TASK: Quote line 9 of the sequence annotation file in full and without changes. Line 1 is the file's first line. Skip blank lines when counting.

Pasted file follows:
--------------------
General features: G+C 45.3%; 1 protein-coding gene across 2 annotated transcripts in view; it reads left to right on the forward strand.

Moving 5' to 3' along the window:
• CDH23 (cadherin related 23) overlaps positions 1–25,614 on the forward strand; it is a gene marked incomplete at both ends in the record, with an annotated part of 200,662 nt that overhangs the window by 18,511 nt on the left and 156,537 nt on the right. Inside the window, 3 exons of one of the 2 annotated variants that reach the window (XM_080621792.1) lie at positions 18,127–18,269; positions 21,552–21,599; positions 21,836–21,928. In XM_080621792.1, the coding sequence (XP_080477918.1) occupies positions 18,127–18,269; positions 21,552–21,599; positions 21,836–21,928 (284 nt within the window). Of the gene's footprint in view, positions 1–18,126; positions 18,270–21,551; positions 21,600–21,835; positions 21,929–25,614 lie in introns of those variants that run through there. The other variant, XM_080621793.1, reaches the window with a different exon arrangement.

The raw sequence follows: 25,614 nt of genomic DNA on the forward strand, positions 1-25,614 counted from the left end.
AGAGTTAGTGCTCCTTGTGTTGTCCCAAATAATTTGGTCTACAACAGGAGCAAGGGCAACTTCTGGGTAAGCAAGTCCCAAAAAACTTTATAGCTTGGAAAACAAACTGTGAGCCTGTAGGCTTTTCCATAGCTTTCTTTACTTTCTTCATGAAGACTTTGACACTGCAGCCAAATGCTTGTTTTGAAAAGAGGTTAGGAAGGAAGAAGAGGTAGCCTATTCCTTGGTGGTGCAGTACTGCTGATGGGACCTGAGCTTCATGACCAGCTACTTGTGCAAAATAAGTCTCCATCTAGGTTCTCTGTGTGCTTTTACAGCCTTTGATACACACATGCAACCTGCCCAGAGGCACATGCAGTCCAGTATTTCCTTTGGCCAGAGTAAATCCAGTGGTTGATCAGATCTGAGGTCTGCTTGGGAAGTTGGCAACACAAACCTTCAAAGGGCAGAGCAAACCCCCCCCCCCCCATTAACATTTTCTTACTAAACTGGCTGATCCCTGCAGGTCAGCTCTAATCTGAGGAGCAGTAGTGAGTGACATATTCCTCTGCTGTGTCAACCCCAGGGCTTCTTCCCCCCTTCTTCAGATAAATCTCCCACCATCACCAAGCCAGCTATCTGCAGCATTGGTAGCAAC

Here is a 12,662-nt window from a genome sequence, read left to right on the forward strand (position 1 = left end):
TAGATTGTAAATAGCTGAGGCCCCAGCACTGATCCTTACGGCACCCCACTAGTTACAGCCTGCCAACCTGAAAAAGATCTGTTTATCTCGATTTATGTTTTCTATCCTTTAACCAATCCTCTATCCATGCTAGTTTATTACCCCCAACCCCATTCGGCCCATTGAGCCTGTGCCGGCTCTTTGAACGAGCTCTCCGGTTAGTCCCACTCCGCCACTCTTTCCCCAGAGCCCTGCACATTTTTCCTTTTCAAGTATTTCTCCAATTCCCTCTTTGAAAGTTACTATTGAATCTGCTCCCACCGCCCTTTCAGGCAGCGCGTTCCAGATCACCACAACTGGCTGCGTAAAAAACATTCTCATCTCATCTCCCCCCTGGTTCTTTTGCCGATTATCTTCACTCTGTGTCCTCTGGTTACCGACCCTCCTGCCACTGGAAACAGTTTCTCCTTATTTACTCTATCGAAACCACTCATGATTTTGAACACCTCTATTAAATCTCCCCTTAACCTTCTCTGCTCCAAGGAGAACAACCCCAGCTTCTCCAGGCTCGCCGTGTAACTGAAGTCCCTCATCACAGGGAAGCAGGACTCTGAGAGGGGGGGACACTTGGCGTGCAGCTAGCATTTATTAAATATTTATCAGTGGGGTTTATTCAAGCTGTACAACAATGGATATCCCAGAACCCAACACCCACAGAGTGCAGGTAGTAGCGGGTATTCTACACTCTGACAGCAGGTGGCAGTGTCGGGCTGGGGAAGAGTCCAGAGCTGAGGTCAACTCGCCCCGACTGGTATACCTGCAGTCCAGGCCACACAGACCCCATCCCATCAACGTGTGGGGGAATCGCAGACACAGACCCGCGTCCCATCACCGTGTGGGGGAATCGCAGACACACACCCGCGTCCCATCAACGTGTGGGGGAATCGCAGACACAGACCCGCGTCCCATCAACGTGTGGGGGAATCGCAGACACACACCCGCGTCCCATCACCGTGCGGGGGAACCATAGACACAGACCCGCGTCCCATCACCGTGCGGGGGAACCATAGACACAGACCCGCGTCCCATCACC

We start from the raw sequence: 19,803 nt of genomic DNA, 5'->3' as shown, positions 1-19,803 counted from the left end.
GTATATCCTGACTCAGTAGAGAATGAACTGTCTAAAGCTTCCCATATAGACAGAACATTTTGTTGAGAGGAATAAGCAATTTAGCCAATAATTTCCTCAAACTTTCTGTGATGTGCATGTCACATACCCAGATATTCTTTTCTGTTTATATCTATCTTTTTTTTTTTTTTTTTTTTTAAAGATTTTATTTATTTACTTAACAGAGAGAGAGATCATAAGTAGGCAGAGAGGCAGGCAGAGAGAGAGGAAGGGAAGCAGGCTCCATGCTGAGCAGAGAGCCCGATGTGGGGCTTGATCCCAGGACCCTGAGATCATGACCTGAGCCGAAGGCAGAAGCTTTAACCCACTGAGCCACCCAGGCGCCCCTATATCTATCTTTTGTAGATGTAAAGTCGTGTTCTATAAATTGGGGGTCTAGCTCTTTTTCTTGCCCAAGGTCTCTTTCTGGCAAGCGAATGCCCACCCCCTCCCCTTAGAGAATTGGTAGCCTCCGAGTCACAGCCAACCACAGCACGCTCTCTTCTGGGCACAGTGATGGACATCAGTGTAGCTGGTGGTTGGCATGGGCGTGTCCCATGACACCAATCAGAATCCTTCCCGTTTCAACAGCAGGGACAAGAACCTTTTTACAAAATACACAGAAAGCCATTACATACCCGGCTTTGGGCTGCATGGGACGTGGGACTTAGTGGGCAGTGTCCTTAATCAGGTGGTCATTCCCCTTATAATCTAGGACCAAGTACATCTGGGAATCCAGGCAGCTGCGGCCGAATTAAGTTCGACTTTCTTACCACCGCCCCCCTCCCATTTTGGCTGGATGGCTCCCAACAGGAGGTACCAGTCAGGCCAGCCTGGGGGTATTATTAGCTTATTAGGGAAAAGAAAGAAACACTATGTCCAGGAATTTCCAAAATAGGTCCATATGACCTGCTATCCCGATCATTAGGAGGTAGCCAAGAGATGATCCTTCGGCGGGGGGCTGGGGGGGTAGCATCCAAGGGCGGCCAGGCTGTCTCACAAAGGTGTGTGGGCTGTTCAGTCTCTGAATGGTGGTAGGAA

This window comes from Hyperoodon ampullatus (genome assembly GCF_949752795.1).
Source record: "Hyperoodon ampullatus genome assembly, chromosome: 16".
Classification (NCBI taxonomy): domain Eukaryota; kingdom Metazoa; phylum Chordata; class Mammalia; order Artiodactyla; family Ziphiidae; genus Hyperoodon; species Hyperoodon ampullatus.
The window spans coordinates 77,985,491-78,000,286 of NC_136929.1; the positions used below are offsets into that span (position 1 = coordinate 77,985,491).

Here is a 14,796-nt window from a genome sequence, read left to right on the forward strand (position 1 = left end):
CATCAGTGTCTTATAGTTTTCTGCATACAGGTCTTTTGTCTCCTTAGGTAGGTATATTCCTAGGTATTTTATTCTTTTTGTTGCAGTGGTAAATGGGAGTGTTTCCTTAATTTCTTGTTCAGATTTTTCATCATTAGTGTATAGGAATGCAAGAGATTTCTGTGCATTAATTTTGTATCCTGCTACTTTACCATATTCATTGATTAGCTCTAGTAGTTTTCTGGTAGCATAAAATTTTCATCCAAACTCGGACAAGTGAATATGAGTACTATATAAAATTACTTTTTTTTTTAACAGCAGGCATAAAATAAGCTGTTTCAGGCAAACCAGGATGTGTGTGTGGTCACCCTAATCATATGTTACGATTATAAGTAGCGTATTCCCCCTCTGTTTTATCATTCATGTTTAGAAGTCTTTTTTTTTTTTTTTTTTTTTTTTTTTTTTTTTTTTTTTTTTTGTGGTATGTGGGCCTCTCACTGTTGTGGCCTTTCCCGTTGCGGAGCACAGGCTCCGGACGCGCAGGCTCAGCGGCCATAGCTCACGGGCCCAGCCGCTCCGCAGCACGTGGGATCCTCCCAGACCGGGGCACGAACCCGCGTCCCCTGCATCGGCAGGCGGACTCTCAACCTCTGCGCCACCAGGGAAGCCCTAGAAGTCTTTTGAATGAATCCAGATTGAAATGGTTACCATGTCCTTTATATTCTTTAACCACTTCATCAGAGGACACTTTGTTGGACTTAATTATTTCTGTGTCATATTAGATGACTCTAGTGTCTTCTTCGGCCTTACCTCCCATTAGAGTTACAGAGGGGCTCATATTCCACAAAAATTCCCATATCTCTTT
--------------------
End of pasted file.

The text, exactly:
GTATATCCTGACTCAGTAGAGAATGAACTGTCTAAAGCTTCCCATATAGACAGAACATTTTGTTGAGAGGAATAAGCAATTTAGCCAATAATTTCCTCAAACTTTCTGTGATGTGCATGTCACATACCCAGATATTCTTTTCTGTTTATATCTATCTTTTTTTTTTTTTTTTTTTTTAAAGATTTTATTTATTTACTTAACAGAGAGAGAGATCATAAGTAGGCAGAGAGGCAGGCAGAGAGAGAGGAAGGGAAGCAGGCTCCATGCTGAGCAGAGAGCCCGATGTGGGGCTTGATCCCAGGACCCTGAGATCATGACCTGAGCCGAAGGCAGAAGCTTTAACCCACTGAGCCACCCAGGCGCCCCTATATCTATCTTTTGTAGATGTAAAGTCGTGTTCTATAAATTGGGGGTCTAGCTCTTTTTCTTGCCCAAGGTCTCTTTCTGGCAAGCGAATGCCCACCCCCTCCCCTTAGAGAATTGGTAGCCTCCGAGTCACAGCCAACCACAGCACGCTCTCTTCTGGGCACAGTGATGGACATCAGTGTAGCTGGTGGTTGGCATGGGCGTGTCCCATGACACCAATCAGAATCCTTCCCGTTTCAACAGCAGGGACAAGAACCTTTTTACAAAATACACAGAAAGCCATTACATACCCGGCTTTGGGCTGCATGGGACGTGGGACTTAGTGGGCAGTGTCCTTAATCAGGTGGTCATTCCCCTTATAATCTAGGACCAAGTACATCTGGGAATCCAGGCAGCTGCGGCCGAATTAAGTTCGACTTTCTTACCACCGCCCCCCTCCCATTTTGGCTGGATGGCTCCCAACAGGAGGTACCAGTCAGGCCAGCCTGGGGGTATTATTAGCTTATTAGGGAAAAGAAAGAAACACTATGTCCAGGAATTTCCAAAATAGGTCCATATGACCTGCTATCCCGATCATTAGGAGGTAGCCAAGAGATGATCCTTCGGCGGGGGGCTGGGGGGGTAGCATCCAAGGGCGGCCAGGCTGTCTCACAAAGGTGTGTGGGCTGTTCAGTCTCTGAATGGTGGTAGGAA